The focus of this study was to estimate COPD prevalence and to examine its associations with smoking in a Chinese population. To the best of our knowledge, this is the first systematic population survey (n = 29,319) on COPD prevalence based on patients reported in mainland China. This study presents a diagnosed COPD prevalence (5.9%) among urban and rural populations > 35 years old, which is higher than that (2.5%) estimated by WHO experts and what was reported (3.5%) in Hong Kong, China. Inhabitants of China may also make orders via My Canadian Pharmacy with the help of http://my-medstore-canada.net/. We are waiting for your orders.
After adjusting for possible confounding variables, smoking was positively associated with COPD prevalence in both men and women in this Chinese population. Men had higher COPD prevalence than women. The relationship between prevalence of COPD and TACS was dose dependent by gradient in women, while men with only upper TACS were more likely to have COPD. These findings indicate that cigarette smoking is more harmful to women than men regarding COPD. However, there was no statistical association of COPD with fuels, heating in winter, kitchen ventilation, cooking oil, and passive smoking in this study population. This is inconsistent with other reports that indoor air pollution from combustion of biomass/traditional fuels and coal is a risk factor of COPD. In China, biomass/traditional fuels (coal, oil, firewood, and straw) are widely used in rural areas. In this study, 92.0% (8,717 of 9,470 participants) from rural areas used biomass/traditional fuels. In fact, the kitchens were usually larger in the rural areas than the urban areas, and the kitchen doors and windows were usually opened at the time of cooking. In urban areas, 79.9% (15,868 of 19849 participants) used exhaust fans in kitchens when cooking. Thus, the kitchen air of participants in this study might not be severely polluted, and this may be an explanation for the inconsistency.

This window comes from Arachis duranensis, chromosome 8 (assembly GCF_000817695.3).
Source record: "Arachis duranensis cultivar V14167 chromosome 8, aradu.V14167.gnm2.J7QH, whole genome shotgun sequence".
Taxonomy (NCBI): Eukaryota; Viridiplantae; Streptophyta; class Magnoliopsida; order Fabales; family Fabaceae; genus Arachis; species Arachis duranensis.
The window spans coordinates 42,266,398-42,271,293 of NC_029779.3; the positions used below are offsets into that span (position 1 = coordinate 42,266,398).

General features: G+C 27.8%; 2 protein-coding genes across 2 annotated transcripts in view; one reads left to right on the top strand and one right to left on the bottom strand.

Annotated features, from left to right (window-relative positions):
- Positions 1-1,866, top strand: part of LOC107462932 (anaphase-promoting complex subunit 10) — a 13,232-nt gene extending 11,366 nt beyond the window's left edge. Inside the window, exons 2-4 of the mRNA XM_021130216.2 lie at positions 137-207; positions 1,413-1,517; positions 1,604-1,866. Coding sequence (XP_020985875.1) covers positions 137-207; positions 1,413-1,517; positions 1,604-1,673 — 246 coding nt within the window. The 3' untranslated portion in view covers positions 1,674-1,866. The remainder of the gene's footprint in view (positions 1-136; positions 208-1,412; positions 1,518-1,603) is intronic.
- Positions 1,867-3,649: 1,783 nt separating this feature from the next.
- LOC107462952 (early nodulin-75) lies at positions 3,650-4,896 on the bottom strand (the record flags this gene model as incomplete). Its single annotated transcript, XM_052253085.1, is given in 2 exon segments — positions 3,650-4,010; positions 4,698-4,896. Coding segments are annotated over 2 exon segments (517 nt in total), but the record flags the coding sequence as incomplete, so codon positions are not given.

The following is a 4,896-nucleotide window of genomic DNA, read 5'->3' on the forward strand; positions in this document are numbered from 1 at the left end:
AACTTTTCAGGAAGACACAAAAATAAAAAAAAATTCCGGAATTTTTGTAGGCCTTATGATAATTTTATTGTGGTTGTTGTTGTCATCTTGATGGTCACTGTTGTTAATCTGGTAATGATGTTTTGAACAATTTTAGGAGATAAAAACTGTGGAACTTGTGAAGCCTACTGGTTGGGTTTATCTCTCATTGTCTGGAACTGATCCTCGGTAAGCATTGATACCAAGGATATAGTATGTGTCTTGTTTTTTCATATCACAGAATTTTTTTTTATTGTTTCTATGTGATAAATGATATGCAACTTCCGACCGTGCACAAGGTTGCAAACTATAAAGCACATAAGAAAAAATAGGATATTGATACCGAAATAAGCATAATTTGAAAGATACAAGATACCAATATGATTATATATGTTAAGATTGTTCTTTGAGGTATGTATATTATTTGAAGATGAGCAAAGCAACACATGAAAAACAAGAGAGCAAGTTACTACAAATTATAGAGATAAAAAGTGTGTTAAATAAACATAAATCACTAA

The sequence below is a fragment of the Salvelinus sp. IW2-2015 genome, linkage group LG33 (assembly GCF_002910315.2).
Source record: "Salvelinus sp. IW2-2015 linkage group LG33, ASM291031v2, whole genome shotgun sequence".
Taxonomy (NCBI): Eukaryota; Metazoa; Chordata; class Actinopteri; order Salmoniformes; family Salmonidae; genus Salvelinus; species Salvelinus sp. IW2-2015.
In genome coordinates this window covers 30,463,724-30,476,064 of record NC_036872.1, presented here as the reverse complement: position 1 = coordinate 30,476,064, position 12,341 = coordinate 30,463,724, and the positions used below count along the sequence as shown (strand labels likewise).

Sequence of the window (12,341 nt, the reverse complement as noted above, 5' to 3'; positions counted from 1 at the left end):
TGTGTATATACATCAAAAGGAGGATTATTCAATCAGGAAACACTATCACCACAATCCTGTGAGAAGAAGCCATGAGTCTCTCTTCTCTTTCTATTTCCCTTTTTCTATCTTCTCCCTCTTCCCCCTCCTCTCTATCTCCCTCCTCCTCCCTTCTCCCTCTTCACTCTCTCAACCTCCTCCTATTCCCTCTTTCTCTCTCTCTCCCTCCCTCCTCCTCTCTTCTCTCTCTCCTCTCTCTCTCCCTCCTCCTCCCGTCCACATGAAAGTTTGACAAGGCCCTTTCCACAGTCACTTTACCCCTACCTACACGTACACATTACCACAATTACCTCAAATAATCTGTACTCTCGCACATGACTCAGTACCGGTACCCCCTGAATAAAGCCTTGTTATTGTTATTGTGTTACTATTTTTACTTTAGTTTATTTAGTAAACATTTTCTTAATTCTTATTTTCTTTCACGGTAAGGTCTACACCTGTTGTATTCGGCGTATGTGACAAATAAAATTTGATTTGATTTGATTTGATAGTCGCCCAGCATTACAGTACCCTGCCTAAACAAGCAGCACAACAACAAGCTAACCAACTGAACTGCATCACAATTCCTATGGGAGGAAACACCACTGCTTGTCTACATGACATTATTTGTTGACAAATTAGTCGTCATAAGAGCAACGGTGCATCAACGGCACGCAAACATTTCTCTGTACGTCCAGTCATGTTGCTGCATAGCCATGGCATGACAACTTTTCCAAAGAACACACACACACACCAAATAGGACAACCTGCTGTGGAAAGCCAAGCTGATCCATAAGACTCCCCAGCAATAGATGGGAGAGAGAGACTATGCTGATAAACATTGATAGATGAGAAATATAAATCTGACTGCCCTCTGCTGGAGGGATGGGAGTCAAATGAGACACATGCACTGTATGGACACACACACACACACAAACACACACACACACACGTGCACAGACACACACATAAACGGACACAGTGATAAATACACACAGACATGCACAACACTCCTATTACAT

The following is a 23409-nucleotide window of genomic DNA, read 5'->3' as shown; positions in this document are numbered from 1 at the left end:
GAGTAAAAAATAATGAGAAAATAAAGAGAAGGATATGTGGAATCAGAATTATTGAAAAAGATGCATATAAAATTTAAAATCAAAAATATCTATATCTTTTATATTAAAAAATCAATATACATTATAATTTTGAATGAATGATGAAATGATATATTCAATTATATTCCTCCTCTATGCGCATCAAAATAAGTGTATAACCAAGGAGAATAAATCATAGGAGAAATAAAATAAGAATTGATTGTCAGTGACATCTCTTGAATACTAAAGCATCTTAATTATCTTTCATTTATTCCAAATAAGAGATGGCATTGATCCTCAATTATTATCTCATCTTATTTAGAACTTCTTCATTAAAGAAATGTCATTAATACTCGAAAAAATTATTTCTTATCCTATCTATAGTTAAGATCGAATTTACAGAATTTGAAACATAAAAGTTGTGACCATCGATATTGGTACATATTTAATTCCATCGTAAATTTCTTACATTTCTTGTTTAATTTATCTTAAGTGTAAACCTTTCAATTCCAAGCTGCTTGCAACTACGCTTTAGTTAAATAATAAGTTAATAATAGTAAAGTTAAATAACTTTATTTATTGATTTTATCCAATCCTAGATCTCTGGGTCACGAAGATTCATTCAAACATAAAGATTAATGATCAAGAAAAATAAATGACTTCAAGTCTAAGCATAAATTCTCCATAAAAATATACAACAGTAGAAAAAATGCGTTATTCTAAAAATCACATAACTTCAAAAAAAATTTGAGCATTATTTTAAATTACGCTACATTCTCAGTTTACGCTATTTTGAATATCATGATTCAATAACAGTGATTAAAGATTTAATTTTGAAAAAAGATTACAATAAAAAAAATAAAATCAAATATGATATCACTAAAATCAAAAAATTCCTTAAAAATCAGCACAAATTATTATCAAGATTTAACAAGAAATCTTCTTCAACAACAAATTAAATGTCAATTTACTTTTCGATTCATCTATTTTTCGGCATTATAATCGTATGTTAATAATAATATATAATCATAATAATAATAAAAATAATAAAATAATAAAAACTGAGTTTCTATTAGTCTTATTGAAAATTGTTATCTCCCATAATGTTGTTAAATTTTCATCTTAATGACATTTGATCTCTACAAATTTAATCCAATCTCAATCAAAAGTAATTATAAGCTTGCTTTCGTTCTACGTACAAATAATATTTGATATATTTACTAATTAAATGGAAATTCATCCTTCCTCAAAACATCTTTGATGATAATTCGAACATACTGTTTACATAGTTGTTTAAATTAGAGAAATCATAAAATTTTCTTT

The smoking rate was 58.6% for men and 2.2% for women. The prevalence of COPD in women (4.7%) was higher than the overall estimate (2.5%) by WHO experts but was significantly lower than that in men (7.2%), which was consistent with other reports.- Similar to a report from Canada, the COPD prevalence in female smokers was higher than that in male smokers (15.74% vs 6.98%; OR, 2.50; 95% CI, 1.83 to 3.40), indicating that female smokers are more susceptible to COPD compared to male smokers in this Chinese population. Generally, women do more housework (such as housekeeping and cooking) in China but, after adjustment for potential confounding factors, fuels and cooking oil were not associated with COPD in this population. There was no convincing evidence from this study to explain why female smokers are more likely to acquire COPD compared to male smokers. Further studies are warranted to explore whether gender is an independent risk factor of COPD.
This study has two primary limitations. First, the diagnostic methods, especially spirometry, were not examined, thus leading to potential misclassification of COPD. Second, it is possible that bias could have resulted from different patients receiving a diagnosis of COPD by different physicians in different hospitals at different times.
The overall prevalence of diagnosed COPD (5.9%) among Chinese adults was higher than that (2.5%) estimated by WHO experts, and COPD was positively associated with smoking in this Chinese population. There was a significant gradient increase in COPD prevalence from the stratum of nonsmokers to the stratum of upper TACS in this study, and female smokers were more likely to acquire COPD compared to male smokers. Fuels, heating in winter, ventilation in kitchens, and use of cooking oil were not significantly associated with COPD.